Wax crayon

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Vermont Landscape
MFA# 2000.1267


Oil and wax crayon
MFA# 2000.1267

A hard wax-based stick usually wrapped in a protective paper, used for drawing. Crayons are often sold in sets of colors, but as an artists' material it is often black. The popular Crayola® brand crayons were introduced in 1903 by Binney & Smith. Marketed for children, these first crayons contained Paraffin wax, Stearic acid, oil, and pigments. Today, many different quality wax crayons are produced for children as well as for artists. The base for the crayons is a wax (such as paraffin, Beeswax, carnauba, or Polyethylene) mixed with a colorant (pigment or dye). Some soft crayons have small amounts of an oil and/or fat (Stearic acid, Tallow) while some hard crayons have a filler (Kaolin, Talc). A few brands produce a water-soluble type crayon that contains an emulsified wax and Polyethylene glycol (Ellis and Yeh 1997).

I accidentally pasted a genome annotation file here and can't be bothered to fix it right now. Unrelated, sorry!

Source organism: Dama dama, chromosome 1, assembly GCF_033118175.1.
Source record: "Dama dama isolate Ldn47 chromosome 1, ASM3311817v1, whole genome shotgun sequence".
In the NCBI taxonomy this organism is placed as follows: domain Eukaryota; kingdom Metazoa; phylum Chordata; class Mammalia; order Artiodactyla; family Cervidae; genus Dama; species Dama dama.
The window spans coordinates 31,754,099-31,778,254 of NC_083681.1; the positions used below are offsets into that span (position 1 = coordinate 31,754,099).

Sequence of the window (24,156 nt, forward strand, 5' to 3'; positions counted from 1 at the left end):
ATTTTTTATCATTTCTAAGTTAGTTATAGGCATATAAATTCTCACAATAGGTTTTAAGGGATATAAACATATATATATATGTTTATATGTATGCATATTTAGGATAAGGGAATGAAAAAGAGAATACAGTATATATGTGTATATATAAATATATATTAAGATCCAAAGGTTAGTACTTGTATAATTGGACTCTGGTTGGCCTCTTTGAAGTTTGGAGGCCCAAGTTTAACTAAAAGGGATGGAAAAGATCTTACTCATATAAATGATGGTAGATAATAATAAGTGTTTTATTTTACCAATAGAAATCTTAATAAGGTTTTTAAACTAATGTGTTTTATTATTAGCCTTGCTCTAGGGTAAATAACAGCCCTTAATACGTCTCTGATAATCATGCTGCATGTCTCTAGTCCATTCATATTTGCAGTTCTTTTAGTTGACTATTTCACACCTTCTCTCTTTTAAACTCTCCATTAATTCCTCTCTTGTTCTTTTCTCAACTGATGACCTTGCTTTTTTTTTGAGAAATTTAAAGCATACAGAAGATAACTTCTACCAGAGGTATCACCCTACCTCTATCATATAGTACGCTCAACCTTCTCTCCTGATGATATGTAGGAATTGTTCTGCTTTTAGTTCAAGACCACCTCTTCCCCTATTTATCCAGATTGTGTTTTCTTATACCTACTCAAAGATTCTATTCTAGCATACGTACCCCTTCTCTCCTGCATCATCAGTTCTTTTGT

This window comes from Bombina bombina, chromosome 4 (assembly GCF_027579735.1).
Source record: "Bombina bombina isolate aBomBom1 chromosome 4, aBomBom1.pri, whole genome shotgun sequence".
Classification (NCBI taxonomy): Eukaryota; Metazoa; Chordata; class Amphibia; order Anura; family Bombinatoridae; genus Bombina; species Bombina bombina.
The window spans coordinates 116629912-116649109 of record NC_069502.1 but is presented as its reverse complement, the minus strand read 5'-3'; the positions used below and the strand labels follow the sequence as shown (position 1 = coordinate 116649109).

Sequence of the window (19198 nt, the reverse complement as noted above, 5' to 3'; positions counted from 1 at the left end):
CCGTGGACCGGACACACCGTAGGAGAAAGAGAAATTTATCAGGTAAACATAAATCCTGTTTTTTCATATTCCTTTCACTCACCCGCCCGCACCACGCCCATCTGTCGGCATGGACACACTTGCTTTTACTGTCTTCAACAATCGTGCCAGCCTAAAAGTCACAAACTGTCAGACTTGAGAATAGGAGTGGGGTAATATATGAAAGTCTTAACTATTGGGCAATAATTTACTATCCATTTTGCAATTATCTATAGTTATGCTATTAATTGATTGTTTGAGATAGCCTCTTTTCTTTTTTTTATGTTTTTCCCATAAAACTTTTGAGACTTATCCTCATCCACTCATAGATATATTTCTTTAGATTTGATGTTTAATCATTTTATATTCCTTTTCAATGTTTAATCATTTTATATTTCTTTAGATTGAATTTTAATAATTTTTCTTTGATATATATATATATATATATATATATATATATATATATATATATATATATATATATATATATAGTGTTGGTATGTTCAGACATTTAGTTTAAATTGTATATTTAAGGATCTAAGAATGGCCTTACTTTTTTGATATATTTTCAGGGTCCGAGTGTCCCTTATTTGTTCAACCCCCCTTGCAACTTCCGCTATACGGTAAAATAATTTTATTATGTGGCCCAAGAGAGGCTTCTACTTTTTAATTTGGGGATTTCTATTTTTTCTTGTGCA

Rubens Crayola Artists' Crayon

Synonyms and Related Terms

crayon; wax stick; Crayola® [Binney & Smith]; school crayon; Neocolor I [Caran d'Ache]; Munsell Perma Pressed Crayons [Binney & Smith]


Physical and Chemical Properties

  • Soluble in petroleum hydrocarbons and chlorinated solvents.

Resources and Citations

  • M.Holben Ellis, M.Brigitte Yeh,"Categories of Wax-based Drawing Media" WAAC Newsletter, Vol 19(3), 1997.
  • Kurt Wehlte, The Materials and Techniques of Painting, Van Nostrand Reinhold Co., New York, 1975 Comment: p. 561
  • The American Heritage Dictionary or Encarta, via Microsoft Bookshelf 98, Microsoft Corp., 1998 Comment: date 1902
  • Book and Paper Group, Paper Conservation Catalog, AIC, 1984, 1989